You are just great.

  28. Rocky Ali
    July 31, 2021 at 1:09 pm

    I will call you out on this one buddy. Dividends matter because with share repurchases, the cunning CEOs will then dish the shares back out to the executive team including them selves in the form of stock based compensation, thus diluting existing shareholders. In other words, buy back shares from shareholders, and give them to themselves as compensation. BS!!!

  29. enigma
    July 31, 2021 at 1:09 pm

    Crazy or not (I don't think you are) — you keep me grounded!!!

  30. inbar cohen
    July 31, 2021 at 1:09 pm

    How can I check how much my investment portfolio is exposed to factors and which of them? Thnx a lot!

  31. SZLYK
    July 31, 2021 at 1:09 pm

    This video is just EMH in a nutshell. Whether you live by that or not, it's up to you. He said "dividends do not matter" not in the sense that they're useless, but in the sense that they're equivalent to share buybacks. He also said there is no evidence of picking dividend stocks and consistently beating the market. That is absolutely true, just as with any other groups of stocks bearing the same properties.

    Overall good video, and I take its message as "dividend investing is not superior" instead of "dividend investing is vastly inferior". Remember, the stock market is not solved. Educate yourself financially, and stick to a strategy that you can get behind the most in terms of mindset and risk tolerance.
    Whether it's growth, value or dividend, do your DD and diversify to an optimal extent.

  32. B Aviation
    July 31, 2021 at 1:09 pm


  33. Andrew Sharpe
    July 31, 2021 at 1:09 pm

    I am really having a hard time wrapping my head around this "dividends are irrelevant" concept.
    If your sole purpose of investing in the market is income from dividends, then YES, DIVIDENDS ARE RELEVANT.
    However, it appears what Felix is actually trying to say is "dividends are irrelevant when your goal is higher market returns". Which I agree with. I think most if not all people who invest in dividends for income understand they are not going to "beat the market".
    However, why make a big deal of saying dividends are irrelevant when they actually are relevant in some cases? Unless there is some subset of investors I didn't know existed I'd say Felix is ghost-busting.
    I have to conclude that frequently making the statement "dividends are irrelevant" in an unqualified fashion is done for trolling and to trigger dividend investors.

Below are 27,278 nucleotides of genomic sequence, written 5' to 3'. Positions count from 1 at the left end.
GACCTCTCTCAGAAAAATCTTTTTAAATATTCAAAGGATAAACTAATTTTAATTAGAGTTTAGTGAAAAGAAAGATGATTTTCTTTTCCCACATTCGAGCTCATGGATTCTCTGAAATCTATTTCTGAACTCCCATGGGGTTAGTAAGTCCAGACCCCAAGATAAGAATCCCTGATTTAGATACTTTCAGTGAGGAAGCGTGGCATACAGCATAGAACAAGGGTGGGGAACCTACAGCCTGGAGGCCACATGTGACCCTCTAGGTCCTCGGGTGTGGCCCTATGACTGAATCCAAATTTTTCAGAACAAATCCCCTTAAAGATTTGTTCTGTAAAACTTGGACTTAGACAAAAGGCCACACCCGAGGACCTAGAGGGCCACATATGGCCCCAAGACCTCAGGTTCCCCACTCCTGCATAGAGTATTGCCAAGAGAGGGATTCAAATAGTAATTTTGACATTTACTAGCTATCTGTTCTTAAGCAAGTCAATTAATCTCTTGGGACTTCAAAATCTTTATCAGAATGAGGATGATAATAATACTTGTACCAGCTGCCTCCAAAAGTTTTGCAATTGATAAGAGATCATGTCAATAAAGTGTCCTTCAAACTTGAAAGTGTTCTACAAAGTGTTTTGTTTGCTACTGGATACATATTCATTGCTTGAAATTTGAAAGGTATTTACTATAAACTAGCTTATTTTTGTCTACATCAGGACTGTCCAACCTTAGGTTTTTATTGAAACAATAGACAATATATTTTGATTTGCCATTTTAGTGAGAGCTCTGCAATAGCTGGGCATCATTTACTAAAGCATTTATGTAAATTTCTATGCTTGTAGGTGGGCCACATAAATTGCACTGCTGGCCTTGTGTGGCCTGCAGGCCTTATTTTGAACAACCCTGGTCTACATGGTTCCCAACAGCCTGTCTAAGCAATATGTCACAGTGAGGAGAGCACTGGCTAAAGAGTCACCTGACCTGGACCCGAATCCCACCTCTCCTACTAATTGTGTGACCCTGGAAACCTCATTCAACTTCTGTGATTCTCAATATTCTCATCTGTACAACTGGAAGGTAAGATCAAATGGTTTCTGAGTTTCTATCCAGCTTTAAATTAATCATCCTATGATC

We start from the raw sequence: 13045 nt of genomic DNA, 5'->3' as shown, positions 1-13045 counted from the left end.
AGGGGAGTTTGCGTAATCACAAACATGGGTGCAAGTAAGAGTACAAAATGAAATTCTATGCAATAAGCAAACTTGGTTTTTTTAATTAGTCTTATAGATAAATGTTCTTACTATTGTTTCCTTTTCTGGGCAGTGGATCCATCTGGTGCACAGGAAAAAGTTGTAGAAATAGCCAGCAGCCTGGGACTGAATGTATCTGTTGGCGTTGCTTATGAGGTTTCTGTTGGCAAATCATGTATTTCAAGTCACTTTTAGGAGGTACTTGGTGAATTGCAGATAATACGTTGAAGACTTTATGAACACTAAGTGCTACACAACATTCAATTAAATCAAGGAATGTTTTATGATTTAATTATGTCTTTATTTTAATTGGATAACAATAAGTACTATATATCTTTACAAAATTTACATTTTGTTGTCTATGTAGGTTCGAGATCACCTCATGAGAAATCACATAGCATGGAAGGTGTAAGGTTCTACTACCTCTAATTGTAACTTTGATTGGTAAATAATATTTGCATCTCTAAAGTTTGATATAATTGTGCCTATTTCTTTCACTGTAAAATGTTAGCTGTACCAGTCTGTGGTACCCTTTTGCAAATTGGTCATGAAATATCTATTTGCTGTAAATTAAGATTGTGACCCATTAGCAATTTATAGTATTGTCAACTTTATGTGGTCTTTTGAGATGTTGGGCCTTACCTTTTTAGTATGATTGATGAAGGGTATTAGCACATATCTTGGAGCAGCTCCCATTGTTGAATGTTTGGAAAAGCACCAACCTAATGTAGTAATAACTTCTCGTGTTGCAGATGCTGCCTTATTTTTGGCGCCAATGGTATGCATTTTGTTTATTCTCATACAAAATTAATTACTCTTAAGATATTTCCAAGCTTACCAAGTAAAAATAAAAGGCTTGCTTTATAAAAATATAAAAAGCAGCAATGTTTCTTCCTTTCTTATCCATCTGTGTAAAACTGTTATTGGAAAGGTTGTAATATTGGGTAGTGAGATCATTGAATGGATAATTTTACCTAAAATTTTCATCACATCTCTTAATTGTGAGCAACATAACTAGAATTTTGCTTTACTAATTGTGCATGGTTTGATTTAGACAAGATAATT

34. Yuval Gilad
    July 31, 2021 at 1:09 pm

    I think this channel is a must for every investor, not only Canadian ones. I told all my friend from Israel to subscribe 🙂

  35. Commando303X
    July 31, 2021 at 1:09 pm

    I appreciate much of ideology you share in your videos. One disagreement, however, is with your unflappable conviction in an eternally efficient market.

  36. Commando303X
    July 31, 2021 at 1:09 pm

    Dividends matter because they are more consistent and reliable, than is the effect on share-price of stock-buybacks. In addition, a company that pays no dividend, as well as does not re-purchase shares, could simply be sitting on non-productive cash. Finally, if an investor needs income, then, insofar as stock-ownership is concerned, this must be through the dividend; price-appreciation means nothing to one who intends to remain invested in the company.

  37. yasnogor
    July 31, 2021 at 1:09 pm

    A hypothetical scenario: Company "A" is trading at $100, an identical company "B" is also trading at $100. "A" pays $5 dividend while "B" does not. Now "A" is trading at $95 since the price got adjusted by dividend amount paid. All of price sensitive ratios of Company "A" are now lower than company "B". Price to earnings, to book, to sales, to anything. Let's assume that both had earnings of $10 and therefore P/E of 10 prior to dividend paid. After dividend "A" has a P/E ratio of 9.5 while "B" still has the P/E ratio of 10. This leads to more demand for company "A" from value-oriented investors that pay attention to these ratios and evaluate stocks at least partially based on them. How would you characterize this scenario?